Calls to Action
CTAs are a crucial part of lead nurturing. Your prospects have already taken their first steps in their buyer journey. They’re interested in your brand. So be clear and concise about what you’d like them to do. Most CTAs take the form of a big, obvious button, so they’re easy to identify. Use phrases like “Register Now” or “Get My Report.” Try to restrict yourself to one CTA per landing page, so leads don’t stray off track.
Email Drip Campaign
Once you’ve collected those contact details – and permission to email! - it’s time to follow up. Tailor your email content around each prospect’s needs. Automated email marketing is typically included within a marketing automation platform and helps streamline the email drip campaign process. Remember, email marketing has a higher conversion rate than social media and SEO combined.
3. Inbound Marketing: Conversion
After enough nurturing, your prospects will be ready to convert to customers. But at this point, you need to remember another key difference between inbound and outbound marketing. Outbound marketing treats everybody the same. Everybody sees the same billboard, gets the same cold call, or watches the same TV ad. But an inbound marketing strategy recognizes that everyone has a unique buyer’s journey. What does that mean for you? It means that you can’t just let things slide after the nurturing stage. You’ll need to stay in touch with your prospects… and keep learning about them, all through the process of converting them to a sale.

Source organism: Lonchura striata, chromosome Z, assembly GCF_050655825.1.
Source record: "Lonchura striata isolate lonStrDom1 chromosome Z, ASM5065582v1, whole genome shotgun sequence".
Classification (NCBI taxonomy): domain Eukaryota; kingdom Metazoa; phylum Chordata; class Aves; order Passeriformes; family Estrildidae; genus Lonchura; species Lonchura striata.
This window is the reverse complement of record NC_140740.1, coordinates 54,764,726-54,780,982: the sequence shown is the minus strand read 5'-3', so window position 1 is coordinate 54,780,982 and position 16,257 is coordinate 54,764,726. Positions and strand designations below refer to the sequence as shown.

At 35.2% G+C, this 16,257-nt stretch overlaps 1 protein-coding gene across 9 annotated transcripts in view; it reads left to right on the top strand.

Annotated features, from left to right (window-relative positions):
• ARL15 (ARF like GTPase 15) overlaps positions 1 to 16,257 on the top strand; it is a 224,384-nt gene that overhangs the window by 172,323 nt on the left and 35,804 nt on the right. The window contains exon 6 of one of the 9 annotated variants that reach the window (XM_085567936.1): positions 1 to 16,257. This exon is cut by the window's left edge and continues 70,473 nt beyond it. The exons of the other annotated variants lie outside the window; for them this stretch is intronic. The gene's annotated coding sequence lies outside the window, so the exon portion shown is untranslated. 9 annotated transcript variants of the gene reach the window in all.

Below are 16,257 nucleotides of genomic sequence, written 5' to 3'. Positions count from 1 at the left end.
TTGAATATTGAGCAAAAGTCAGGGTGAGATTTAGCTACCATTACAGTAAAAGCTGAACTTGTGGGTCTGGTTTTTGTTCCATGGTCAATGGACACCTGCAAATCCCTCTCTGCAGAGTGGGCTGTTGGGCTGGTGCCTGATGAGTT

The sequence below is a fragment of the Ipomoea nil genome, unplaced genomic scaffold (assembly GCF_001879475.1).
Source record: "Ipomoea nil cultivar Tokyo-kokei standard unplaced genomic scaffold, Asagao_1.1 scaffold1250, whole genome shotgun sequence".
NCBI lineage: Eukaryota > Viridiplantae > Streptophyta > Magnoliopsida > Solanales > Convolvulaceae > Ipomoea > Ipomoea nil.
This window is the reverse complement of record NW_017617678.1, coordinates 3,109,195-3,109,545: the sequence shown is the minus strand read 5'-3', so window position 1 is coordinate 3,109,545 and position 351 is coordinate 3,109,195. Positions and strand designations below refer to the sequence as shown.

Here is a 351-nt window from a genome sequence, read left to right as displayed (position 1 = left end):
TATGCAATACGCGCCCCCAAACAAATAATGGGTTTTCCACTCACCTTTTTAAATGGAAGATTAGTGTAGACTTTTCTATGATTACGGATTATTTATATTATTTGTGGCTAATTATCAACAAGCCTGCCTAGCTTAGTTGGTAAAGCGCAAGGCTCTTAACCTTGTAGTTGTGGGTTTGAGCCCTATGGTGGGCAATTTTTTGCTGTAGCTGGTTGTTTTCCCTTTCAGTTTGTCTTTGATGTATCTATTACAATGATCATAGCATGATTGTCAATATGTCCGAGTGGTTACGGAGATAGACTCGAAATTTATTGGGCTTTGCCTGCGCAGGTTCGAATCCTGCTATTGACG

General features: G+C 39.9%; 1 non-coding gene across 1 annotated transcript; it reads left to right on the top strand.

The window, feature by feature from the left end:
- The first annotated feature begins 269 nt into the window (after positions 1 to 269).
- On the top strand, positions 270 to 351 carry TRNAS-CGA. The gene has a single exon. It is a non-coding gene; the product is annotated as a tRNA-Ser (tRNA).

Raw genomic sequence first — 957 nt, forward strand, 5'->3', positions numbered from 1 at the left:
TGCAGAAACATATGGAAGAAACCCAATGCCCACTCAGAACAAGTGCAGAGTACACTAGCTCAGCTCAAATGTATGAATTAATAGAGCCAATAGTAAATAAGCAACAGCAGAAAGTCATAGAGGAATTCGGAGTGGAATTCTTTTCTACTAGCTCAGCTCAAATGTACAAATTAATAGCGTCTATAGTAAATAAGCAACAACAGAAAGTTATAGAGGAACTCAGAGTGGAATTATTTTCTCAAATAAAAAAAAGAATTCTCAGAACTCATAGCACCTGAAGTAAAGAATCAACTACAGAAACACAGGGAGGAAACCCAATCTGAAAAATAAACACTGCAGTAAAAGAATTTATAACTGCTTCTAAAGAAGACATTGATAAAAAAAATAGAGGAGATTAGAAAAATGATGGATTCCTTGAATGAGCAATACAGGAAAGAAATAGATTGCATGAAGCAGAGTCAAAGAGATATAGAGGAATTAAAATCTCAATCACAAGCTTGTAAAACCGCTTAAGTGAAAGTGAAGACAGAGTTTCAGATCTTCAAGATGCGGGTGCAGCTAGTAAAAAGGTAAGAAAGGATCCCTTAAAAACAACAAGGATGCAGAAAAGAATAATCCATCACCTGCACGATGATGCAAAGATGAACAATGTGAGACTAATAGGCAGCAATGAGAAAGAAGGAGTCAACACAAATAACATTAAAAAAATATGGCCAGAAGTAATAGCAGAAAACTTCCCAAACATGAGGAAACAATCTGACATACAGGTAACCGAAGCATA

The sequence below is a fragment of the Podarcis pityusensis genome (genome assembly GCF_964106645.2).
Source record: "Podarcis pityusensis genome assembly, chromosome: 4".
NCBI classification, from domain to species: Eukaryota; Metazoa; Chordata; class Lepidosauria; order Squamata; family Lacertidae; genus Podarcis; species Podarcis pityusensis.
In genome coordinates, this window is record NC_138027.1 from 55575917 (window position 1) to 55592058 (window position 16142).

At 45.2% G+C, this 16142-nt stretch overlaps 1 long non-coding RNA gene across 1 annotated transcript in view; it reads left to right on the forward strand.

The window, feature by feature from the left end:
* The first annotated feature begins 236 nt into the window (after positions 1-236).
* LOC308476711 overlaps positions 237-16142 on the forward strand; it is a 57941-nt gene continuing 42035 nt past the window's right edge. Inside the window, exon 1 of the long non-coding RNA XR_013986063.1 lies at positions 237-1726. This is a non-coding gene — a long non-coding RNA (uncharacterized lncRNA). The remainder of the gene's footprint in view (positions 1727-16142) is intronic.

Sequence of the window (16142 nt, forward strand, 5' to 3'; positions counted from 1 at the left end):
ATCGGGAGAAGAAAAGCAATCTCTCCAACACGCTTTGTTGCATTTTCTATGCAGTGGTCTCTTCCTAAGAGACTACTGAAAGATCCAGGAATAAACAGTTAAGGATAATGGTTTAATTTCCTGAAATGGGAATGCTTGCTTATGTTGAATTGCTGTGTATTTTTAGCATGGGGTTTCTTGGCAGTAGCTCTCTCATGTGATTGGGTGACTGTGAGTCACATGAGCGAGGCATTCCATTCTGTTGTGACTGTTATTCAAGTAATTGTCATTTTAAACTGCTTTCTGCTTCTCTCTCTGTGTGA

It’s crucial to keep track of all your prospect’s information. CRM is used to manage customer and client data, including interactions with the marketing and sales team. Use a marketing automation platform with a built-in CRM service, or with solid integrations for other CRM systems. Ideally, your chosen platform will have both.
Analytics and Reporting
Knowledge is power. Use analytics and reporting to provide insight into which campaigns and sales tactics are effective for conversion. This data will help the team sell smarter. Knowing what works and what doesn’t gives a big advantage for closing sales.
Post-demo Drip Campaign
Sometimes buyers don’t immediately convert after seeing a demo of a product or ending a free trial. So it’s prudent to stay relevant and send them post-demo emails to keep your brand top-of-mind.
4. Inbound Marketing: Evangelism
So you’ve made a sale, and the inbound marketing cycle is over. Right? Wrong! Once a prospect becomes a customer, they are a potential ambassador for your brand. You want them to evangelize on your behalf and come back for more purchases. After all, 65% of a company’s business comes from existing customers, and word-of-mouth marketing is still the most powerful medium ever discovered.